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Hurricane Lili (1984)

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Hurricane Lili
Category 1 hurricane (SSHWS/NWS)
Hurricane Lili (1984).JPG
Hurricane Lili at peak intensity
Formed December 12, 1984
Dissipated December 24, 1984
Highest winds 1-minute sustained: 80 mph (130 km/h)
Lowest pressure 980 mbar (hPa); 28.94 inHg
Fatalities None reported
Damage Minimal
Areas affected Puerto Rico, Hispaniola
Part of the 1984 Atlantic hurricane season

Hurricane Lili was one of only five Atlantic tropical cyclones on record to reach hurricane status in the month of December. The final of thirteen tropical storms in the 1984 Atlantic hurricane season, Lili developed as a subtropical cyclone which originated from a frontal trough to the south of Bermuda on December 12. It tracked southeastward, then northward, slowly attaining tropical characteristics and becoming a hurricane on December 20. Lili turned to the south and southwest, briefly threatening the northern Caribbean islands before weakening and dissipating near the coast of the Dominican Republic. The storm produced light rainfall but no damage.

Meteorological history[edit]

Map plotting the track and intensity of the storm according to the Saffir–Simpson scale

In the second week of December, a frontal trough stalled south of Bermuda. An upper level disturbance moved over the area on December 9, and produced widespread convection along the frontal wave. The system moved to the northeast, and based on a developing circulation within the convection, the National Hurricane Center classified the system as a subtropical storm on December 12 while located 275 miles (440 km) northeast of Bermuda.[1]

With winds of 60 mph (95 km/h) and strengthening, the subtropical storm initially drifted northeastward. On December 13, a ridge of high pressure to its north forced the storm southeastward, and the following day the storm turned to the south after an upper-level cold-core low developed over the system. A break in the ridge resulted in the storm turning to the northeast, with its forward motion accelerating to nearly 40 mph (65 km/h). After turning to the northwest on December 17, the high pressure system again halted its northward movement, leaving the storm drifting south-southeastward. Conditions favored further strengthening, and the subtropical storm reached 70 mph (115 km/h) winds on December 18. Satellite imagery estimated the storm attained hurricane status on December 19, and a day later ship near the center reported winds of 75 mph (120 km/h). Based on the wind report, as well as a minimum central pressure of 980 mbar[2] and a well-defined eye,[3] the storm was classified as Hurricane Lili while located 730 miles (1,180 km) east of Bermuda.[2]

Lili continued generally southward, reaching its peak intensity of 80 mph (130 km/h). Higher pressures developed to its northeast, resulting in the hurricane to accelerate to the southwest. On December 22, Lili finished executing its large cyclonic loop by passing over the same location it passed one week prior. The combination of its increased forward speed, as well as increased levels of vertical wind shear, created an unfavorable environment which caused steady weakening. On December 23, Lili weakened to a tropical storm while located 430 miles (690 km) northeast of Antigua. It rapidly lost organization as it approached the Leeward Islands, and dissipated just off the coast of the Dominican Republic on December 24.[2]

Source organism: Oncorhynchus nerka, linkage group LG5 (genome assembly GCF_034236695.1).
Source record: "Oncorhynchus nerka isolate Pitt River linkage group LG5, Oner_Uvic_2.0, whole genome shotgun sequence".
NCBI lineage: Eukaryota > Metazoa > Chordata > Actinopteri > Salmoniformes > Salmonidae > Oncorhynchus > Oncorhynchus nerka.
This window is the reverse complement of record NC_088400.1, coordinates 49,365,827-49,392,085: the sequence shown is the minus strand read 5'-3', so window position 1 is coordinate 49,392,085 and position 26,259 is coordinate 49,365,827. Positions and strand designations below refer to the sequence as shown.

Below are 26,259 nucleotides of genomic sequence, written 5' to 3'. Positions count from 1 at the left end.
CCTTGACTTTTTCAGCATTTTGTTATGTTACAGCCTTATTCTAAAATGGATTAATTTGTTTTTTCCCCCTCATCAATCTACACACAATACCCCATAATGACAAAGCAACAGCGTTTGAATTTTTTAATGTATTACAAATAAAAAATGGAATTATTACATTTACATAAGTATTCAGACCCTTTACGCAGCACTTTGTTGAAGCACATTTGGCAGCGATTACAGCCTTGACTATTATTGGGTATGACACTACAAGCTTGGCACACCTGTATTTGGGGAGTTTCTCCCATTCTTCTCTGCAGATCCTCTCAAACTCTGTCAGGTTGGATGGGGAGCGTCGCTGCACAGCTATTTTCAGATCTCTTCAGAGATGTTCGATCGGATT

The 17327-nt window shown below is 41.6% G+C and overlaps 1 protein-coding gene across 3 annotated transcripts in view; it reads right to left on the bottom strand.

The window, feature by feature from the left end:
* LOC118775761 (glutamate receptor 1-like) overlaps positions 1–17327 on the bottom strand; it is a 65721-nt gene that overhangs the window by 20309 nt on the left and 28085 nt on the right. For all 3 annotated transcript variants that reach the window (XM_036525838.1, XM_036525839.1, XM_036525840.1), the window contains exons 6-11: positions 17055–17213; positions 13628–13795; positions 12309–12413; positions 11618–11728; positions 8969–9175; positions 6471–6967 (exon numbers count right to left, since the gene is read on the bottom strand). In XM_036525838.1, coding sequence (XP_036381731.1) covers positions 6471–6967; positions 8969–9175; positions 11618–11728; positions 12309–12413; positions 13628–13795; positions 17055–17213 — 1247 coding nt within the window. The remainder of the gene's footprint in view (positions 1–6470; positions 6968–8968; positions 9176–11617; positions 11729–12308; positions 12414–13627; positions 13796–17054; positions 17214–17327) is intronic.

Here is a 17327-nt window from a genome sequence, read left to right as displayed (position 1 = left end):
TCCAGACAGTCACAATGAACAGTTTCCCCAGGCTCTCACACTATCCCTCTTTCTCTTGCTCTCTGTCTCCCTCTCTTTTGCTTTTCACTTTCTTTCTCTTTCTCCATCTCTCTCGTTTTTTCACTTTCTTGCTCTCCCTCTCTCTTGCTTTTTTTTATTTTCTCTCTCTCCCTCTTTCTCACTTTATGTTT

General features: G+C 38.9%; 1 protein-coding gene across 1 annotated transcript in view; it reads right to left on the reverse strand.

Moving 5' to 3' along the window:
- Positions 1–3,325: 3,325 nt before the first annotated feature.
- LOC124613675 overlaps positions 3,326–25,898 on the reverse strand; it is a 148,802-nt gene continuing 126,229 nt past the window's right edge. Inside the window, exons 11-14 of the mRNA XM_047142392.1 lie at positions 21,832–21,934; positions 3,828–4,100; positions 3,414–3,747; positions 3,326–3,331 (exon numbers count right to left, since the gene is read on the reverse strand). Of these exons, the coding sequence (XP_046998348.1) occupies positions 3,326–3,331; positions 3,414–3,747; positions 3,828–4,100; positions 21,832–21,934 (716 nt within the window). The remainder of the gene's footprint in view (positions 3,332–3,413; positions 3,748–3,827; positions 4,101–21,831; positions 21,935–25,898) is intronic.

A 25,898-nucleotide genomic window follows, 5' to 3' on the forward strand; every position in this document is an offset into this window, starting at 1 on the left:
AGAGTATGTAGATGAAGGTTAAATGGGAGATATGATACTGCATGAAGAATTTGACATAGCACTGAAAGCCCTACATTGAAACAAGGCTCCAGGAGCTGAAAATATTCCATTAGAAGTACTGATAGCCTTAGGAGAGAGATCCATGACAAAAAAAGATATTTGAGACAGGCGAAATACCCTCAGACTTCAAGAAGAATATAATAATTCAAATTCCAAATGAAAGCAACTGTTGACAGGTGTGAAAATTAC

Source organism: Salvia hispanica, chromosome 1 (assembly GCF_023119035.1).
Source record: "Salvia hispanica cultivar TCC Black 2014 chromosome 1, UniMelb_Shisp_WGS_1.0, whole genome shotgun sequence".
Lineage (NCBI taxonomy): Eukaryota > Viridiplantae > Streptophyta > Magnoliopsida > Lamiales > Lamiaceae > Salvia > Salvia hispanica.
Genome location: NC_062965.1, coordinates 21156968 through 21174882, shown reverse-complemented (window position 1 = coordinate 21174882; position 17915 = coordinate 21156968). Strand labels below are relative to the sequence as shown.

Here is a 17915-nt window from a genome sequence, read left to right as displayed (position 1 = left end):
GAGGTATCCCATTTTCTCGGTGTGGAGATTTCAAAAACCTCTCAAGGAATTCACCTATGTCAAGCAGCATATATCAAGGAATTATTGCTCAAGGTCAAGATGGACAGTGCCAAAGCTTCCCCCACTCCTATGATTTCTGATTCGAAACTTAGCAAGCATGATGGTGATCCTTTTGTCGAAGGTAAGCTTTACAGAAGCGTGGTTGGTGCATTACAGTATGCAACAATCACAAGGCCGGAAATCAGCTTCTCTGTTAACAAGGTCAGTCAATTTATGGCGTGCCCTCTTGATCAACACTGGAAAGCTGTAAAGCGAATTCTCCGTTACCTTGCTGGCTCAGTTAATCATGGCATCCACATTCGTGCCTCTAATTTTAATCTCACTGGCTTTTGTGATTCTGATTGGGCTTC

Impact and records[edit]

When Lili reached hurricane status on December 20, it became one of only four Atlantic tropical cyclones to reach hurricane strength in the month of December. The other three were an unnamed hurricane in the 1887 season, Hurricane Alice in 1954, and Hurricane Epsilon in 2005. In addition, Hurricane Nicole lasted as a hurricane from late November to early December 1998.[4][5]

Because of its rapid movement, a hurricane watch was issued for Puerto Rico and the Virgin Islands on December 22. As the storm weakened, the watches were discontinued.[6] In response to the threat of the hurricane, officials posted a small craft advisory along the coastline of northern Puerto Rico. There, the weakening tropical cyclone produced light rainfall, though there was no reported damage.[7] Lili moved through Hispaniola as an area of squally weather, but damage, if any, is unknown.[2]

See also[edit]


  1. ^ National Hurricane Center (1984). "Hurricane Lili Preliminary Report Page 1". Retrieved 2007-03-31. 
  2. ^ a b c d National Hurricane Center (1984). "Hurricane Lili Preliminary Report Page 2". Retrieved 2007-03-31. 
  3. ^ Staff Writer (1984-12-21). "Hurricane Lili News Report". United Press International. 
  4. ^ Stacy Stewart (2005-12-02). "Hurricane Epsilon Discussion Fourteen". National Hurricane Center. Retrieved 2011-0.  Check date values in: |access-date= (help)
  5. ^ Hurricane Research Division (2011). "Documentation of Atlantic Tropical Cyclones Changes in HURDAT". National Hurricane Center. Retrieved August 24, 2011. 
  6. ^ National Hurricane Center (1984). "Hurricane Lili Preliminary Report Page 4". Retrieved 2007-03-31. 
  7. ^ Staff Writer (1984-12-24). "Lili no longer poses threat to islands". United Press International. 

External links[edit]